The results demonstrate that at least two edge routers -- the ST200 from Laurel Networks Inc. and the SmartEdge 800 from Redback Networks Inc. (Nasdaq: RBAK) -- have got what it takes.
Both boxes handle huge numbers of Layer 2 and Layer 3 MPLS VPNs. In fact, they handle more Layer 2 VPN tunnels than we were able to measure, and our test bed was no toy. It broke all records in terms of pushing edge routers to the limit. The tests themselves -- conducted by Network Test using equipment and specially designed test software from Spirent Communications -- took nine months to complete and involved 40 staff.
Apart from demonstrating the ability to handle massive numbers of VPNs, the tests also measured: throughput and latency when handling different packet sizes; the time needed to restore 500,000 routes after a network failure; enforcement of quality-of-service requirements; and capacity in handling routing protocols.
In the report giving the full results of the tests (see Metro Edge Router Test), David Newman, president of Network Test, highlights three particular findings:
- Using Layer 3 MPLS VPNs, both boxes emulated more than 2,400 virtual routers and handled hundreds of routes per customer.
- Layer 2 MPLS VPNs scaled even higher, with both products forwarding traffic through nearly 40,000 tunnels. As far as we’re aware, both boxes set new records for public tests of MPLS VPN scaleability.
- Routing capacity tests for both boxes produced absurdly high numbers, typically one or even two orders of magnitude beyond today’s levels.
"Laurel’s product fared better in the baseline throughput and failover tests, and it scaled much higher in the Layer 3 MPLS VPN tests. For its part, Redback’s SmartEdge router did better in some baseline latency and routing scaleability tests (though not by meaningful margins on the latter, in our view)."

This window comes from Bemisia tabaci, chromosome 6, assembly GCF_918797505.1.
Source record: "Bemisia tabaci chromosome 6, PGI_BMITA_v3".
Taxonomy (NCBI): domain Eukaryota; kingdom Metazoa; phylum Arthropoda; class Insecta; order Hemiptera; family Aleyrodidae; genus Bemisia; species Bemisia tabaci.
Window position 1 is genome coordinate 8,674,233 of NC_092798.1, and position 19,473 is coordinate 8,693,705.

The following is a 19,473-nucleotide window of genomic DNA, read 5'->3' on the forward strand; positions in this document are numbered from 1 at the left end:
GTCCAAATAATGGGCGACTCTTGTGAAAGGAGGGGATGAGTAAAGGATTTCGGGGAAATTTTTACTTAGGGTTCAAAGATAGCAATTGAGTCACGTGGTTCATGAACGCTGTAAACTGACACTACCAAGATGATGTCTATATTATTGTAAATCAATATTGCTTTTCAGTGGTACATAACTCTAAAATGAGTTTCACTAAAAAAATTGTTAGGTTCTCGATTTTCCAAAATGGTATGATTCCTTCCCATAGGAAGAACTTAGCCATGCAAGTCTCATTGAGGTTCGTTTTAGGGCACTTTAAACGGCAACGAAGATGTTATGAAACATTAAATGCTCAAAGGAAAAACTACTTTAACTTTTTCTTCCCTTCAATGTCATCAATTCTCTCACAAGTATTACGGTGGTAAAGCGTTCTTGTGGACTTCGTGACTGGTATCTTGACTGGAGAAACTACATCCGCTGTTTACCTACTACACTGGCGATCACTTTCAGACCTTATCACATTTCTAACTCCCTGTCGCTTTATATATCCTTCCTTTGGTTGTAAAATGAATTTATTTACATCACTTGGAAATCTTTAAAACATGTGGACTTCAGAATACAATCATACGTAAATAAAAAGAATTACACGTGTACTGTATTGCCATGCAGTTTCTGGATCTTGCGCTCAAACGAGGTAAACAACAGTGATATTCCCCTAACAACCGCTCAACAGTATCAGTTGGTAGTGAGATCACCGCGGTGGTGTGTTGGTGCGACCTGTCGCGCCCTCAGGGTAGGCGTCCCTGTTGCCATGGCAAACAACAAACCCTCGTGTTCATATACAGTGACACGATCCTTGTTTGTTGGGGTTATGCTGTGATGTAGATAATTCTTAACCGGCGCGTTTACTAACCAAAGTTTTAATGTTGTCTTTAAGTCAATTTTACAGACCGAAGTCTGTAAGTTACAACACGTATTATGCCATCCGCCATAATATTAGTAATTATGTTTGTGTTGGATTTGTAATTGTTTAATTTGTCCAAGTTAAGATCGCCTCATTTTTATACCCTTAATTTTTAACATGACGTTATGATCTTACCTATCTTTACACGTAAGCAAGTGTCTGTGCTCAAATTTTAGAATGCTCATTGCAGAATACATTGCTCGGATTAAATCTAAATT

The most disappointing aspect of the test was that other players declined to participate. More than 20 were invited.
The absence of Cisco Systems Inc. (Nasdaq: CSCO) is understandable, according to Newman. Cisco is thought to have a new edge router in the pipeline, and its existing products probably wouldn't have stacked up well against Laurel's and Redback's.
The same cannot be said of the other market leader, Juniper Networks Inc. (Nasdaq: JNPR), according to Newman. Juniper had two strong candidates -- its own M40e and the ERX for which it bought Unisphere -- and yet it pulled out of the tests, having originally agreed to take part (prior to the Unisphere acquisition). Juniper cites lack of resources for its decision, but other reasons are suspected. "Clearly it was politics, not products, that prevented Juniper from putting its best foot forward," writes Newman in his report.
The focus of the test on high-end routers might explain why some vendors declined to participate, according to Giles Heron, principal network architect at PacketExchange Ltd., a service provider deploying Layer 2 MPLS VPNs in Europe. "The big cutoff point was the use of OC48 (2.5 Gbit/s) versus OC12 (622 Mbit/s) interfaces," writes Newman. "This did preclude some of the smaller folk like CoSine Communications Inc. (Nasdaq: COSN), but none of the bigger fish like Cisco, Juniper, Alcatel SA (NYSE: ALA; Paris: CGEP:PA), or Riverstone Networks Inc. (Nasdaq: RSTN)," he says. "None of the major players in this space have a legitimate beef on that point."
As noted, these tests were totally independent -- they were paid for by Light Reading. The importance of this was underscored in Testing Testing, a poll of readers taken earlier this year.
— Peter Heywood, Founding Editor, Light Reading